At the last Sound Transit Board meeting, on April 25, WSDOT head and Sound Transit Board member Roger Millar caught my attention when he mentioned the potential of East Tacoma or Fife stations as something other than freeway-limited park and ride stops.
Millar proposed making the East Tacoma station the end of a bike trail connecting Link to Puyallup—and the raised the possibility of transforming the area into a walking and biking hub. Millar even suggested that funds or planning resources from the Gateway Project, a highway expansion megaproject, might be available to build the trail.
Some background: the walksheds of the potential Fife and East Tacoma sites are mainly industrial or low-rise commercial, though there are residential areas that are a bikeable distance away. Several major highways intersect with I-5 in the area, and the Port of Tacoma’s truck freight enters and exits the highway system there. So, as anyone who’s traveled on I-5 knows, Fife and East Tacoma are constantly congested already. (And the widening probably won’t make a big difference.) In short, it’s not the most pedestrian- or bike-friendly area. (Frank covered the Level 2 Tacoma Dome extension options in more detail when they were released in April.)
Hearing the head of WSDOT—an agency that is heavily focused on building and maintaining highways—propose an urbanist-flavored mobility solution was very encouraging.
“The distance from the City of Puyallup to Fife—it’s five, six miles—which, on a bicycle, particularly on flat terrain like that is nothing. And the opportunity to create a whole new travelshed is something that we’re excited about. …We are looking at alignments that might work as part of our Gateway Project,” Millar said, citing the work of Pierce County elected officials for bringing the issue to his attention. “At the very least, maybe we could minimize the number of park and ride spaces we need to have for people coming in from Puyallup, because they can get on their bikes and ride.”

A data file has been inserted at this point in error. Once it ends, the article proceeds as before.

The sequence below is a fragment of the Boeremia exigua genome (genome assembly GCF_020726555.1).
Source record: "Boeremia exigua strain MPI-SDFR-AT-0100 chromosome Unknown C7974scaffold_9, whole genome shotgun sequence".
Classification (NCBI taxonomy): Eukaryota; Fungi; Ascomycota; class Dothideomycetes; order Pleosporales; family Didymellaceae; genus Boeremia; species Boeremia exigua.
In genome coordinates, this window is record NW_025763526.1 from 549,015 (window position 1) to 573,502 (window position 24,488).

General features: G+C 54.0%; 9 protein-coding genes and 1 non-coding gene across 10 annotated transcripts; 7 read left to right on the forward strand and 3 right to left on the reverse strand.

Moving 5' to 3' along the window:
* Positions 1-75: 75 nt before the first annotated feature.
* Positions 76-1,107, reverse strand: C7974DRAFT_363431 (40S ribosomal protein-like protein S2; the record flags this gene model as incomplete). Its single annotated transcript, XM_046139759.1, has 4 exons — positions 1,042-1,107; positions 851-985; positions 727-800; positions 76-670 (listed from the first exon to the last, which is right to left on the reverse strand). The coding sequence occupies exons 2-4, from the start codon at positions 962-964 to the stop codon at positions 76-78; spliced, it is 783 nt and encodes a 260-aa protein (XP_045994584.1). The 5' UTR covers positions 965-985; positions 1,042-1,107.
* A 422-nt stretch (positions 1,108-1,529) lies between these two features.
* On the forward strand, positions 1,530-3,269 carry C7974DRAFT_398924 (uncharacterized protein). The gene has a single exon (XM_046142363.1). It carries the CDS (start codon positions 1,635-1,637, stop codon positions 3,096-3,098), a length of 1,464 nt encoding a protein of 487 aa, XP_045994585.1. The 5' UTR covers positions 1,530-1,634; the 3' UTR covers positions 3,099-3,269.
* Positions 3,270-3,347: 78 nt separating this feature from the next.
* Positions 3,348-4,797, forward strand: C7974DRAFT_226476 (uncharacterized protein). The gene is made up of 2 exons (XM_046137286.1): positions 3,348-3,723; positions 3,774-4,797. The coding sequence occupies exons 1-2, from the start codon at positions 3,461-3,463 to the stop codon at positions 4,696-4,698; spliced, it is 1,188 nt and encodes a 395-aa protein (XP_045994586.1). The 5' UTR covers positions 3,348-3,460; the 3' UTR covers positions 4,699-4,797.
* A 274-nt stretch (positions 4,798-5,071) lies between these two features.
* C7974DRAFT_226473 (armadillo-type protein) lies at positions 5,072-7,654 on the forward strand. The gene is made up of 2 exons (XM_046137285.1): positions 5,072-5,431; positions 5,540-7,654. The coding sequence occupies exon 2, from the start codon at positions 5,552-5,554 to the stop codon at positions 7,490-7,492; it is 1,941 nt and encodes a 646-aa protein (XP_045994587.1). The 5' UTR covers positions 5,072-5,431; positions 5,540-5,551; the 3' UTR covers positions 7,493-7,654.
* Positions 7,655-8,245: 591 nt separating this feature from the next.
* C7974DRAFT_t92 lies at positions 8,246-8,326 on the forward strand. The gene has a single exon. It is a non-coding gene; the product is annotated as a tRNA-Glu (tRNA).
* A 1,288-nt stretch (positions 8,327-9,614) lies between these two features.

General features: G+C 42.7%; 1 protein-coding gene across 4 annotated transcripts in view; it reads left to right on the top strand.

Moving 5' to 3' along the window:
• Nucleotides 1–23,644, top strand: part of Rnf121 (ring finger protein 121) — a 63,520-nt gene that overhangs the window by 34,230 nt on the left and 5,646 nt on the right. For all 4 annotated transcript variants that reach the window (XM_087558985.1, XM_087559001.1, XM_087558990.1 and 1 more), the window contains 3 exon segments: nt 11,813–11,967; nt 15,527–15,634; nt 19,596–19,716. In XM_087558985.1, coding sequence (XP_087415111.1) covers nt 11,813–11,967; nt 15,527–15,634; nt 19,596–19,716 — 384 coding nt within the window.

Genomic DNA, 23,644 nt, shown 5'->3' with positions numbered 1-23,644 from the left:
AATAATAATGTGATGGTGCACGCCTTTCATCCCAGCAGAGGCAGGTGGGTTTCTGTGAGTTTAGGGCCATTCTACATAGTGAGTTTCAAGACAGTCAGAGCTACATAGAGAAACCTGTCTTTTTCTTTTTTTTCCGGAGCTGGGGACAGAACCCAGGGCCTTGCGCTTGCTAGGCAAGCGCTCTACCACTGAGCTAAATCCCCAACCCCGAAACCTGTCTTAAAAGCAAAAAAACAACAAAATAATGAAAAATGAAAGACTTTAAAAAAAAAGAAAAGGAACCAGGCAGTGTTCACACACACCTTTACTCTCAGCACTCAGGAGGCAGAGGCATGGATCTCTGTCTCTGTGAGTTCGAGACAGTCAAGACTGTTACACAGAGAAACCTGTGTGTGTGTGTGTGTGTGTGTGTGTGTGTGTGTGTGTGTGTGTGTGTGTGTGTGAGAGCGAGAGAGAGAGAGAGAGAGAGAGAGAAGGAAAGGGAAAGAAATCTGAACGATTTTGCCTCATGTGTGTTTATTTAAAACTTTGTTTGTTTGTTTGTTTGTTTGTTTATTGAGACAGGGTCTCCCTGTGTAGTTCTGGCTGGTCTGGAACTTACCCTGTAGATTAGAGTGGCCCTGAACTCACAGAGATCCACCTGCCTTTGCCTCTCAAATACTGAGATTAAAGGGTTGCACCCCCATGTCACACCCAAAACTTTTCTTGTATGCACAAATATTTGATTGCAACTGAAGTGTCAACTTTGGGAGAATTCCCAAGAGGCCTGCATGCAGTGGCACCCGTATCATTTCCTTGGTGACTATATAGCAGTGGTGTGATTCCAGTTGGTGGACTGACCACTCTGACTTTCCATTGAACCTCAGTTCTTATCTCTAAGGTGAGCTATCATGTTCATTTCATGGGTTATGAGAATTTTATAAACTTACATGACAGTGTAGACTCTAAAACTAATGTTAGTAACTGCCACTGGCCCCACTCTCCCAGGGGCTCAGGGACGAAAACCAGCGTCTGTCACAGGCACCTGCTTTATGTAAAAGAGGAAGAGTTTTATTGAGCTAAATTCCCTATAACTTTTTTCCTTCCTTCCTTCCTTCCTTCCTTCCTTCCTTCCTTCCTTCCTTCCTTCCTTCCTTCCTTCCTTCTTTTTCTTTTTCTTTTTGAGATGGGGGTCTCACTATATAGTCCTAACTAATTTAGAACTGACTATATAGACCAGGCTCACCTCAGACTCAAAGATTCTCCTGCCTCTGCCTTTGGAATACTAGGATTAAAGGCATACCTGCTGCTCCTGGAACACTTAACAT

Sound Transit’s project lead, Curvie Hawkins, said the agency is open to the idea, but was understandably cautious about committing to anything.
“We have a river we have to get over between Fife and East Tacoma,” Hawkins said. “So we have thought about ways to incorporate multiple modes in our design, and [be] able to make that connection work. I can’t tell you we’re going to build a multimodal bridge at this time, but to respond to your question, we’re thinking about it.”
Millar (who has a strong transit background) pressed Hawkins further, raising the possibility of reimagining the Tacoma and Fife station areas as walkable, bikeable urban villages.
“That’s good news, and I’m not hoping for the Tilikum Crossing—but, y’know, that wouldn’t be bad—over the [Puyallup] River there,” Millar said. “But the other direction, we need to think about active transportation accesses from those stations to the Port of Tacoma. Is there conversation going on about bicycle and walking connections, transit shuttle connections, those kinds of things? …I have this vision of longshoremen on scooters.”
Hawkins again hedged, saying that planning was early, but Sound Transit is working closely with the Port of Tacoma and Pierce Transit.
After the exchange, Fife Mayor and Board member Kim Roscoe added her support for Millar’s multimodal ambitions.
“I really appreciate you pulling this up to top of mind for us,” Roscoe said, turning to Millar. “I share the strong sentiment on keeping a focus on bike and pedestrian access.”
In earlier iterations of Link planning, particularly in suburban and industrial areas like the stations in question, multimodal access has seemed like an afterthought. It’s refreshing to see leaders outside of Seattle working to leverage Link as a catalyst for green, human-scale transportation.